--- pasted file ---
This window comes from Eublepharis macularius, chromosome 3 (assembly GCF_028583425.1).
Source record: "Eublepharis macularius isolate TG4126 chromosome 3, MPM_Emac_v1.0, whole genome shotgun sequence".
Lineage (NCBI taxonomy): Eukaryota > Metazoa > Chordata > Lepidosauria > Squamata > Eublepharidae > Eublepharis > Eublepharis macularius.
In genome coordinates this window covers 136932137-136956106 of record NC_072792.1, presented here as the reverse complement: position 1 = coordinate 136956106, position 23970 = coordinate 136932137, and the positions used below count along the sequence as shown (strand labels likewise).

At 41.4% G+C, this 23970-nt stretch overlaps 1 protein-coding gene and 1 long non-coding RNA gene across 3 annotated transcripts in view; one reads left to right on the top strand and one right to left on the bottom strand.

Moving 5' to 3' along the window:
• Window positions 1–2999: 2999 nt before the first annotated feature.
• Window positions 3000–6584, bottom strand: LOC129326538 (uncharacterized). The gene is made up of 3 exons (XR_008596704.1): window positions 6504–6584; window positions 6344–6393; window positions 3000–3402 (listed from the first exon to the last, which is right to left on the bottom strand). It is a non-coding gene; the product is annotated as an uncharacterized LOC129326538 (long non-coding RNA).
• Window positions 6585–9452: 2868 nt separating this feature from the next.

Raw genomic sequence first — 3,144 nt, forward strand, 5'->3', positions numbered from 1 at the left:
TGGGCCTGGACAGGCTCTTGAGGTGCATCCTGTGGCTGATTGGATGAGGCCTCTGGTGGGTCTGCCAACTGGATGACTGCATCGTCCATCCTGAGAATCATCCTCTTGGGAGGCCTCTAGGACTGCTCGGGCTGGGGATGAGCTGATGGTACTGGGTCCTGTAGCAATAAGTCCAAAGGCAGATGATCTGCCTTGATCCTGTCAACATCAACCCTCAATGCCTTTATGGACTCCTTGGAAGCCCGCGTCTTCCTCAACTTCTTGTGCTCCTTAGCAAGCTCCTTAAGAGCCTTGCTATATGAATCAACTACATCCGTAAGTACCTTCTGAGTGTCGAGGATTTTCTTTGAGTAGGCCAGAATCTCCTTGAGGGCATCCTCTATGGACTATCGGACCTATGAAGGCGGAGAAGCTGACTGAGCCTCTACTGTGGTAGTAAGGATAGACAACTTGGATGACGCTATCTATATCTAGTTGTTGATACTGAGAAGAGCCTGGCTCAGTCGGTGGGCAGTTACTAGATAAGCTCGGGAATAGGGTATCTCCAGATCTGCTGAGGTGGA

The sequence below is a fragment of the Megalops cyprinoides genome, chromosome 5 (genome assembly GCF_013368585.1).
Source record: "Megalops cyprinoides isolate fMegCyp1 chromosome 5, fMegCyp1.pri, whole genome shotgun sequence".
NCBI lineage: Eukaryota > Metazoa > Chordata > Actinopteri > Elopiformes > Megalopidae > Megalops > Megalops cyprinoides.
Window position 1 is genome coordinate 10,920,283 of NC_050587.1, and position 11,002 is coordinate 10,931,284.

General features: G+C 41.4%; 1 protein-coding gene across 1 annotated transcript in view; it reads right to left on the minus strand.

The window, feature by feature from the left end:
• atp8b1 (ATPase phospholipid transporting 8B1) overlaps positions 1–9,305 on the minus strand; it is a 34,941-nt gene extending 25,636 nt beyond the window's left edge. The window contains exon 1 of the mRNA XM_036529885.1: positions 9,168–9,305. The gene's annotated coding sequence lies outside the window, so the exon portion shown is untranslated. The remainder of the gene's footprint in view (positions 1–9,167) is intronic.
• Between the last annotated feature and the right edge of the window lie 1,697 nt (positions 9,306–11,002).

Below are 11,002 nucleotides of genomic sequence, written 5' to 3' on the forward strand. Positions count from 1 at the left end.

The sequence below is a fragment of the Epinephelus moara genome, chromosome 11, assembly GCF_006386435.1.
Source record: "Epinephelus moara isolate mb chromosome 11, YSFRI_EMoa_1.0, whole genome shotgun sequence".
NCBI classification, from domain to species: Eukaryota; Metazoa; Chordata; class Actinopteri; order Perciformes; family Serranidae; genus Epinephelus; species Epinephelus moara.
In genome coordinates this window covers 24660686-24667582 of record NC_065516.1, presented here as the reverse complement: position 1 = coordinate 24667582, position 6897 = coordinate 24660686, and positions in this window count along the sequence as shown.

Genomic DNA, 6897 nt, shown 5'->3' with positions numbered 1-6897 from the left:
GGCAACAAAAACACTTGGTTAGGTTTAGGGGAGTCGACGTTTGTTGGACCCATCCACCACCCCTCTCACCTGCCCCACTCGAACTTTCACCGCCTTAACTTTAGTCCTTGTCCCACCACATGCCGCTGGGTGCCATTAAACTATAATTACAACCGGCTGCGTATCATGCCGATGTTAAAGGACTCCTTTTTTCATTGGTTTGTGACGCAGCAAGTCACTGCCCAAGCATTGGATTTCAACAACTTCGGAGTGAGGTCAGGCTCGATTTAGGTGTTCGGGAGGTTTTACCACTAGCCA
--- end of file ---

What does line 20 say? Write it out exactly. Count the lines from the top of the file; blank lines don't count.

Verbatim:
Below are 11,002 nucleotides of genomic sequence, written 5' to 3' on the forward strand. Positions count from 1 at the left end.